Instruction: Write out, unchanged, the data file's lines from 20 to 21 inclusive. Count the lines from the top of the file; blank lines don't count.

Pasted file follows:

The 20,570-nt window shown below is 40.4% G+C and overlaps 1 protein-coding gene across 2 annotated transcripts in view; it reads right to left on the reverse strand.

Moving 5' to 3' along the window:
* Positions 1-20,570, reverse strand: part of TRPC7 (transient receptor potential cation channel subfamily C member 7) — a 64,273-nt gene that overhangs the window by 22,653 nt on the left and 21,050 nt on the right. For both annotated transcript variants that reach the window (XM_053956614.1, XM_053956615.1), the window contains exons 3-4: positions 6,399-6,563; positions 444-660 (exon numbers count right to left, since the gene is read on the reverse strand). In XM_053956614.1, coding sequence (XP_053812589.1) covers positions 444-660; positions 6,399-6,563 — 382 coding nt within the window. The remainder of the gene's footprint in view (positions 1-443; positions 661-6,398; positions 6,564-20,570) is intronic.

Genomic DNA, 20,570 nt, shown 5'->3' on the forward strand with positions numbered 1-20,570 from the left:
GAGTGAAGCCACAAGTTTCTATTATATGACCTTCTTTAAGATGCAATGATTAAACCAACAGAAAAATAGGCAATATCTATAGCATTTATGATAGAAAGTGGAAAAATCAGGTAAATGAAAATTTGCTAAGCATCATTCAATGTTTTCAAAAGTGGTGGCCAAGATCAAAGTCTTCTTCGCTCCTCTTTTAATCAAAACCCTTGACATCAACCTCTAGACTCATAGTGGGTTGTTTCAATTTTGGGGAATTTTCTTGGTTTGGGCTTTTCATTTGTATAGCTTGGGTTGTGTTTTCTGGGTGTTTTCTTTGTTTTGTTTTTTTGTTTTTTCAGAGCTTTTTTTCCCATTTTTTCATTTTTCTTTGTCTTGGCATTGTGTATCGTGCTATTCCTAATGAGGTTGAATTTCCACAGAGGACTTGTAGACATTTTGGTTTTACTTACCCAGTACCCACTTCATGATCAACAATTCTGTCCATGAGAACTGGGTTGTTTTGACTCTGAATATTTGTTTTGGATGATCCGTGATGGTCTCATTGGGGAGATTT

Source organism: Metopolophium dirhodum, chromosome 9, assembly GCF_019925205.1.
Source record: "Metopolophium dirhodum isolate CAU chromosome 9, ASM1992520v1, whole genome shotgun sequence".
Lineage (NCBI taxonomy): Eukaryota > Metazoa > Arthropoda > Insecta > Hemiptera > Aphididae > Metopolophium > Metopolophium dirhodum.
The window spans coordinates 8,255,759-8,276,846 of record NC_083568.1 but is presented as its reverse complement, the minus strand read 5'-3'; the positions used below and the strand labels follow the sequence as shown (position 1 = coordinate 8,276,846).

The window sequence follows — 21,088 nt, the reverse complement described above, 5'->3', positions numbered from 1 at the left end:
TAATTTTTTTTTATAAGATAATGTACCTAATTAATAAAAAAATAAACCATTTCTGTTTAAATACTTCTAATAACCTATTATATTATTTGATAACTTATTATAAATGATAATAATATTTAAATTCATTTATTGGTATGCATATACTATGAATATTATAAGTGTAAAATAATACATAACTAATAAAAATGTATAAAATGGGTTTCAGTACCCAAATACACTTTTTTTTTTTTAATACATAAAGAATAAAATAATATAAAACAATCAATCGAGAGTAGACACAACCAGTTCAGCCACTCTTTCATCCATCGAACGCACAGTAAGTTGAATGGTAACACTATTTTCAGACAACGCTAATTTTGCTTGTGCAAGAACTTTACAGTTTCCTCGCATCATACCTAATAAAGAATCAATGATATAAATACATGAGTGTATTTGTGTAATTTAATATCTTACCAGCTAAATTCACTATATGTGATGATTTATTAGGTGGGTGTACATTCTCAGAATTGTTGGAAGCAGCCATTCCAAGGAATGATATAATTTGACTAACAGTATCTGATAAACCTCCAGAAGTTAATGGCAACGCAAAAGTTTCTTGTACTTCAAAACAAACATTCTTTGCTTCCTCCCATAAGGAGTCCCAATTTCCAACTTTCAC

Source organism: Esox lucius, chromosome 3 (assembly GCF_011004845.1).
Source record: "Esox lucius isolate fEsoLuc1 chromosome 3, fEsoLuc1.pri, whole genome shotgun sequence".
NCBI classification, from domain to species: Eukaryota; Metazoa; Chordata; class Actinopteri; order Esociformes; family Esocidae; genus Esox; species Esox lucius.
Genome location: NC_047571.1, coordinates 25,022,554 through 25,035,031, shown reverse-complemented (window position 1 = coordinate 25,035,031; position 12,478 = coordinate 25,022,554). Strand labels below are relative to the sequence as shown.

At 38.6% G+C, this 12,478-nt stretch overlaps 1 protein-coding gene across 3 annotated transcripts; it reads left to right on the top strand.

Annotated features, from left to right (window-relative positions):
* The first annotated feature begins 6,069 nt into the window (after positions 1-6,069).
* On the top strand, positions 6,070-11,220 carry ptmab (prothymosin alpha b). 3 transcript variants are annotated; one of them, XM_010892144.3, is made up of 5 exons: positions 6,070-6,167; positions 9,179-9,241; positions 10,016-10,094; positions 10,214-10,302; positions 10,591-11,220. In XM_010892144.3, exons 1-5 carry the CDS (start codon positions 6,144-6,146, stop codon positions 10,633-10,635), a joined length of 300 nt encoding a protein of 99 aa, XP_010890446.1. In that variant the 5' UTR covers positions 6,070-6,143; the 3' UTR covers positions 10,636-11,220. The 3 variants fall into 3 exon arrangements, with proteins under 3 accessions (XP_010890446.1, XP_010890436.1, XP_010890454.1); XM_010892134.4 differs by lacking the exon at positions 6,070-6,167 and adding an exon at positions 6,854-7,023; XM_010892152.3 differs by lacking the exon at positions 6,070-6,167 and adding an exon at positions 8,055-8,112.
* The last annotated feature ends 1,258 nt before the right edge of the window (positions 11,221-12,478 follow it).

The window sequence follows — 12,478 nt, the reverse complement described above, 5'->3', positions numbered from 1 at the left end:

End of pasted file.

* The last annotated feature ends 1,258 nt before the right edge of the window (positions 11,221-12,478 follow it).

The window sequence follows — 12,478 nt, the reverse complement described above, 5'->3', positions numbered from 1 at the left end: